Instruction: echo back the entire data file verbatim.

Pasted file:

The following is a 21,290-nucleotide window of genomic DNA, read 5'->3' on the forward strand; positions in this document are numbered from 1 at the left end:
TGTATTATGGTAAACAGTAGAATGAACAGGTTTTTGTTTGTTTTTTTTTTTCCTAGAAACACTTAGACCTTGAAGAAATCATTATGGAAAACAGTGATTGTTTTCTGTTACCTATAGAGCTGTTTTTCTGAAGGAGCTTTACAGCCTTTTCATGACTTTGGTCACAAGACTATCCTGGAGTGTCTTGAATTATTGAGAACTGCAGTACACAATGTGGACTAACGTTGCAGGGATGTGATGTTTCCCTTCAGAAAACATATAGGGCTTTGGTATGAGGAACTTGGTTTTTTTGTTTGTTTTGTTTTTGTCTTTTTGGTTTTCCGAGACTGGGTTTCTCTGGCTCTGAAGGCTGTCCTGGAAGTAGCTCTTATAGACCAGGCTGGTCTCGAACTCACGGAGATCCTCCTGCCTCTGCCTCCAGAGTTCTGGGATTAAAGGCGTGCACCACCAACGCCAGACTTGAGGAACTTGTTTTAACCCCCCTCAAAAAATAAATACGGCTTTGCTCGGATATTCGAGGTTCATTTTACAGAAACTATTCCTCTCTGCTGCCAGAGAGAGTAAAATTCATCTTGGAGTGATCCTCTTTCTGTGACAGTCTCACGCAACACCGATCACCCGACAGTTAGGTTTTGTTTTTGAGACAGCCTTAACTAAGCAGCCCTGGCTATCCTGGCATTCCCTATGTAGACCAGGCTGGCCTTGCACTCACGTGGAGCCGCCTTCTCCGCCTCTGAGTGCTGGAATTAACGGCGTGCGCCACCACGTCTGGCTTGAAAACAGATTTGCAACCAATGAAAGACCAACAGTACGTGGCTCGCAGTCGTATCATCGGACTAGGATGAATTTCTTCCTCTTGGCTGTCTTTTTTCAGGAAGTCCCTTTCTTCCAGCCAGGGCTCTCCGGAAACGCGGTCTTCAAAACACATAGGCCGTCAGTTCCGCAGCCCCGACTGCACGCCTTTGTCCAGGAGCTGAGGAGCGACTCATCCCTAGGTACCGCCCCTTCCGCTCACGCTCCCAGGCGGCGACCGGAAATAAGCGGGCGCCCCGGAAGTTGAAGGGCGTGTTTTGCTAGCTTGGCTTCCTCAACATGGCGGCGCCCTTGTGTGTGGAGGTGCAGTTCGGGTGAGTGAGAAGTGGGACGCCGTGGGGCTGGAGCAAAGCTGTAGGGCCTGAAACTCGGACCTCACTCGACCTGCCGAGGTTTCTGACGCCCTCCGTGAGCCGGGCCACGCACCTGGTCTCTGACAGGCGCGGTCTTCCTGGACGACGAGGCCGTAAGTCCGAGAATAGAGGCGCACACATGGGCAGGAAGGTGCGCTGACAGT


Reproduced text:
The following is a 21,290-nucleotide window of genomic DNA, read 5'->3' on the forward strand; positions in this document are numbered from 1 at the left end:
TGTATTATGGTAAACAGTAGAATGAACAGGTTTTTGTTTGTTTTTTTTTTTCCTAGAAACACTTAGACCTTGAAGAAATCATTATGGAAAACAGTGATTGTTTTCTGTTACCTATAGAGCTGTTTTTCTGAAGGAGCTTTACAGCCTTTTCATGACTTTGGTCACAAGACTATCCTGGAGTGTCTTGAATTATTGAGAACTGCAGTACACAATGTGGACTAACGTTGCAGGGATGTGATGTTTCCCTTCAGAAAACATATAGGGCTTTGGTATGAGGAACTTGGTTTTTTTGTTTGTTTTGTTTTTGTCTTTTTGGTTTTCCGAGACTGGGTTTCTCTGGCTCTGAAGGCTGTCCTGGAAGTAGCTCTTATAGACCAGGCTGGTCTCGAACTCACGGAGATCCTCCTGCCTCTGCCTCCAGAGTTCTGGGATTAAAGGCGTGCACCACCAACGCCAGACTTGAGGAACTTGTTTTAACCCCCCTCAAAAAATAAATACGGCTTTGCTCGGATATTCGAGGTTCATTTTACAGAAACTATTCCTCTCTGCTGCCAGAGAGAGTAAAATTCATCTTGGAGTGATCCTCTTTCTGTGACAGTCTCACGCAACACCGATCACCCGACAGTTAGGTTTTGTTTTTGAGACAGCCTTAACTAAGCAGCCCTGGCTATCCTGGCATTCCCTATGTAGACCAGGCTGGCCTTGCACTCACGTGGAGCCGCCTTCTCCGCCTCTGAGTGCTGGAATTAACGGCGTGCGCCACCACGTCTGGCTTGAAAACAGATTTGCAACCAATGAAAGACCAACAGTACGTGGCTCGCAGTCGTATCATCGGACTAGGATGAATTTCTTCCTCTTGGCTGTCTTTTTTCAGGAAGTCCCTTTCTTCCAGCCAGGGCTCTCCGGAAACGCGGTCTTCAAAACACATAGGCCGTCAGTTCCGCAGCCCCGACTGCACGCCTTTGTCCAGGAGCTGAGGAGCGACTCATCCCTAGGTACCGCCCCTTCCGCTCACGCTCCCAGGCGGCGACCGGAAATAAGCGGGCGCCCCGGAAGTTGAAGGGCGTGTTTTGCTAGCTTGGCTTCCTCAACATGGCGGCGCCCTTGTGTGTGGAGGTGCAGTTCGGGTGAGTGAGAAGTGGGACGCCGTGGGGCTGGAGCAAAGCTGTAGGGCCTGAAACTCGGACCTCACTCGACCTGCCGAGGTTTCTGACGCCCTCCGTGAGCCGGGCCACGCACCTGGTCTCTGACAGGCGCGGTCTTCCTGGACGACGAGGCCGTAAGTCCGAGAATAGAGGCGCACACATGGGCAGGAAGGTGCGCTGACAGT